Utah Utes football: Quade Chappuis making most of his chance to start

Former walk-on set to start 1st 3 games in place of Blechen

Published: Monday, Aug. 13 2012 7:00 p.m. MDT

Utah's Quade Chappuis, foreground, and Brian Blechen on the opening day of the University of Utah football camp.

Tom Smart, Deseret News

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SALT LAKE CITY — There were definitely days that Quade Chappuis didn't know if walking on with the Utah football program was worth it.

"There are always doubts," said the Lone Peak graduate who will get a shot at being a starter for the Utah defense after starting safety Brian Blechen was suspended for three games earlier this month. "There are days when there is so much talent on the team that, yeah, you get discouraged. But you've got to keep grinding. … You're battling with so many kids, you've just got to keep motivated."

The decision to walk on with a college athletic program is always risky. But as a life-long Ute fan, the redshirt junior felt it was worth the gamble.

"It was a big risk, but like I said, my dad's a big Utah fan," said Quade Chappuis, who has spent the past two seasons on special teams after redshirting his freshman year. "It's just as big a dream for him as it is for me."

The decision to walk on at Utah, rather than play at a junior college or Division II program, came down to two things — he was a life-long Utah fan and he had a great relationship with Utah assistant coach Morgan Scalley.

"My mind was set on Utah since I was a freshman in high school," he said. "This is the place I wanted to go. In high school I thought I would get an offer, you plan on that. When it didn't come, I decided I was going to come here no matter what and follow my dreams."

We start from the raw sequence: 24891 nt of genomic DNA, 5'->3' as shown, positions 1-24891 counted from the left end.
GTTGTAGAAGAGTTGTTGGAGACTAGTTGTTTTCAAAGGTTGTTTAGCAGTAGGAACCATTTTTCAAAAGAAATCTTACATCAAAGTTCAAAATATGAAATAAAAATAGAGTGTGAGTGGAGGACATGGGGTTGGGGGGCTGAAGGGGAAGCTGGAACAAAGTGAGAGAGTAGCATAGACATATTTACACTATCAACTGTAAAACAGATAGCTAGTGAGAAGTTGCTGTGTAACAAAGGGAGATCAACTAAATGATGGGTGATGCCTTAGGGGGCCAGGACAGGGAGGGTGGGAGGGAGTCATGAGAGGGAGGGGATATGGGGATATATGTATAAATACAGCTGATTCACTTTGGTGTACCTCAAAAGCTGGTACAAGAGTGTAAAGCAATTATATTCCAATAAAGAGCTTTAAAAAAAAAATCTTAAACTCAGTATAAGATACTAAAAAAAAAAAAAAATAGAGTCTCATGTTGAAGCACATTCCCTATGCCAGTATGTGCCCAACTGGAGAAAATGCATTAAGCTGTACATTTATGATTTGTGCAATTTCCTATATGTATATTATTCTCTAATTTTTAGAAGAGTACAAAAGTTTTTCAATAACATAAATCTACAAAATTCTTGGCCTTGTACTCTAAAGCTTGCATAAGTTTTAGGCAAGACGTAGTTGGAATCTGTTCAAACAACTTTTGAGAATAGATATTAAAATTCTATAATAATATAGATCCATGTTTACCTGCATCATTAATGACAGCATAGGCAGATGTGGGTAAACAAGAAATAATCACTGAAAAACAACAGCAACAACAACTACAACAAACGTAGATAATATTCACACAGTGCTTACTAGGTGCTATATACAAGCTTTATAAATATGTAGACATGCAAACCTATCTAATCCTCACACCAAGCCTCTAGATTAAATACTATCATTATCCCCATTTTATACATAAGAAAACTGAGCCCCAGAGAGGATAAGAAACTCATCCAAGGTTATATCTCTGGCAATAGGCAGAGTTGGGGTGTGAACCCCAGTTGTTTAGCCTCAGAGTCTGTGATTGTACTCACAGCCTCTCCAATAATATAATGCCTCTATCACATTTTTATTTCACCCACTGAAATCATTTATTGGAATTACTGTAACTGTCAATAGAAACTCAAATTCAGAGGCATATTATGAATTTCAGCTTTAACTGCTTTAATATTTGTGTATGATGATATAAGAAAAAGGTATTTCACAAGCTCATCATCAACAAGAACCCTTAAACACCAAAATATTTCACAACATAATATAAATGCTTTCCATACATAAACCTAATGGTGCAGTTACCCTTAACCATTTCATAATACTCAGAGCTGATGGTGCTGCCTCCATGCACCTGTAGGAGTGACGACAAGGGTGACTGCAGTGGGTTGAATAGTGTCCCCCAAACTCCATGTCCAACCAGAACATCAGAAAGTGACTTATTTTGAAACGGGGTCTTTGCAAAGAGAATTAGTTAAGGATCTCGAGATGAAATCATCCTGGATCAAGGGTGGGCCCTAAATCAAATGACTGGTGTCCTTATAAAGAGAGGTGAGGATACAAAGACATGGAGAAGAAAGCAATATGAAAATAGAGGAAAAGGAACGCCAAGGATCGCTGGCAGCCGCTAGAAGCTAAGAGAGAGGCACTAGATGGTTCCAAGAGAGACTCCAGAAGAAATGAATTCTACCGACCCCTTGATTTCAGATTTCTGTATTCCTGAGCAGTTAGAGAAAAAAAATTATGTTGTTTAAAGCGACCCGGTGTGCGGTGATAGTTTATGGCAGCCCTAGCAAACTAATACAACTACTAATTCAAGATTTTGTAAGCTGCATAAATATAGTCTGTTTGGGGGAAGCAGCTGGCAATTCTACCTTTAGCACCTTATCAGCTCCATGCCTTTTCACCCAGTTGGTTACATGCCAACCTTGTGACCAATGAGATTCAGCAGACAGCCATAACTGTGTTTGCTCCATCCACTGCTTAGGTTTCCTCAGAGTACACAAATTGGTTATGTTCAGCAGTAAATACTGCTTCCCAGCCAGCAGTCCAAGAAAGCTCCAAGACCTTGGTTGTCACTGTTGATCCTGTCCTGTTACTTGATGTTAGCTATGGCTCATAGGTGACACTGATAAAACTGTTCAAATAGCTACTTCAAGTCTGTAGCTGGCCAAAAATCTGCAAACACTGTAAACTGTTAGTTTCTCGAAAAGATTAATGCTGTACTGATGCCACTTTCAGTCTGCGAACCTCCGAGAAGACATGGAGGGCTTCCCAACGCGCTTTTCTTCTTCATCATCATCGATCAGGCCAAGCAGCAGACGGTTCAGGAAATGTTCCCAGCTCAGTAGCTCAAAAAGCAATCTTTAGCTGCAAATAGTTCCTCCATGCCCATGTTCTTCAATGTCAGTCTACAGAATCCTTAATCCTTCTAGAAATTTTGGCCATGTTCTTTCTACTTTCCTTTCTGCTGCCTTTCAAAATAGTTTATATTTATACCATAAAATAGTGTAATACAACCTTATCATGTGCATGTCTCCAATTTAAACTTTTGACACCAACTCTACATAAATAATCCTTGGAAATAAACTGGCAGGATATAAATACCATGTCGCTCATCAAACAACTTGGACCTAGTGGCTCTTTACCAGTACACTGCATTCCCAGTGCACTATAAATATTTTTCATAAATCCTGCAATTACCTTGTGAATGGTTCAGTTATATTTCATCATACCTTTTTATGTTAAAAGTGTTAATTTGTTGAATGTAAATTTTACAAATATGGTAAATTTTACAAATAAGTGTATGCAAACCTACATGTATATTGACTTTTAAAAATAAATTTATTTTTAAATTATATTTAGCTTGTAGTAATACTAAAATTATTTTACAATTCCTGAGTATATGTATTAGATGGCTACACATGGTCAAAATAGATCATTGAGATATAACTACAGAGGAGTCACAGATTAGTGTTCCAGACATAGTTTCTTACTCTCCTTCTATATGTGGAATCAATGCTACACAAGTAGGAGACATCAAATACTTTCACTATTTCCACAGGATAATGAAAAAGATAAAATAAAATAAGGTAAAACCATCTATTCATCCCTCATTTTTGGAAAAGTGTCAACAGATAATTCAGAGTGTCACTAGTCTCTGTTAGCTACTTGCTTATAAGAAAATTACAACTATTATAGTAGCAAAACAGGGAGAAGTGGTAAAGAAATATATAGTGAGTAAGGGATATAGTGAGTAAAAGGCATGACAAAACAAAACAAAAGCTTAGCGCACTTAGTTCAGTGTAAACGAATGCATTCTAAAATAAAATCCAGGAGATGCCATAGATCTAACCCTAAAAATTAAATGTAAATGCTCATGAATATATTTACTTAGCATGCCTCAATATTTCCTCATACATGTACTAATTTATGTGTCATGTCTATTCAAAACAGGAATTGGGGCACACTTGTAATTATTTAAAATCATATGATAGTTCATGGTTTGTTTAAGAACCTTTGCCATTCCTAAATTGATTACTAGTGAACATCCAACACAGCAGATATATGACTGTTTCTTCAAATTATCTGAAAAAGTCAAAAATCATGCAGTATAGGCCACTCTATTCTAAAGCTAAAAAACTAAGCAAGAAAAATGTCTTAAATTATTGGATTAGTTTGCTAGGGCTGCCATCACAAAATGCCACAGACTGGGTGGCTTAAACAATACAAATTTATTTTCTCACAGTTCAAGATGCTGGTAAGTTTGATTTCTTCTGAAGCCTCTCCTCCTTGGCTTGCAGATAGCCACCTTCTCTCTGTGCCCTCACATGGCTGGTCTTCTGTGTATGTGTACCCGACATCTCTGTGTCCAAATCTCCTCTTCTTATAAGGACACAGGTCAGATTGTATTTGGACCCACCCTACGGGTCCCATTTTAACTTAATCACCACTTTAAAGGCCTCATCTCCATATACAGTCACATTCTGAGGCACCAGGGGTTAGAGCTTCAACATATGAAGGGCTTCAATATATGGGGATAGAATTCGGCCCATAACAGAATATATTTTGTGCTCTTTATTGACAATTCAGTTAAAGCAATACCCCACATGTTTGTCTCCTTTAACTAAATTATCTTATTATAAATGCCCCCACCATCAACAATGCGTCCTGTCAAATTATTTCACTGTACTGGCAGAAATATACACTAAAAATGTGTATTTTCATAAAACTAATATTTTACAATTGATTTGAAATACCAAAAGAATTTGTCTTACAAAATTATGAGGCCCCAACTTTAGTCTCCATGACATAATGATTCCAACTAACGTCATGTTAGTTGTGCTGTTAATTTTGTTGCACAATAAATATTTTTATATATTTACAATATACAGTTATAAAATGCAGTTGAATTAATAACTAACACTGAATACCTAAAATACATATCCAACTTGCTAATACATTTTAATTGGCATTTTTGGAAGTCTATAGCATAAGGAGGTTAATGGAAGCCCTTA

In fact, Chappuis' only offers were junior college options, and while he considered that route, he decided to take a chance on earning a scholarship through hard work.

Scalley, who coaches the safeties and recruits for the Utes, said it is tough to ask players to consider walking on because it means they're paying their own way through college while trying to compete in a Division I football program.

"It's tough because of the financial burden," said Scalley. "But as competitive as he is, he's a guy who believed he could walk on and earn a scholarship. And he did it. It's a credit to who he is, and we're excited for his opportunity."

Scalley said Whittingham has offered three to four scholarships each year to walk-ons.

"So it's not rare," he said. "But guys have to earn it. It doesn't matter who you are, if you're the best guy for the job and you've proven it, you're going to be rewarded."

That includes starting spots.

Blechen, who had started 26 straight games and earned freshman All-American honors, as well as honorable mention Pac-12 honors last season, will have to out-perform Chappuis once he's eligible to play again.

"We love Brian," said Scalley. "He's going to work himself back. But in the meantime, we're not batting an eye; we've got guys who care, who want to play and who are going to be successful."

Scalley said the safety spot seems to be a question mark for the Utes at the beginning of every season. And yet, the defensive corps is deep enough each season that several players have been able to make significant contributions.

"We've got depth, and we've got guys who care," said Scalley. "And we're really not that worried."

Even Chappuis, who has to fill Blechen's considerable shoes (at least for three games), said the pressure in his new starting role is no different than the pressure he's felt every time he entered a game for the Utes.

"There is always pressure playing in any situation," he said, "and you're on such a big stage here in the Pac-12 now, that any role on the team, special teams, whatever, is a big role and comes with a lot of pressure."

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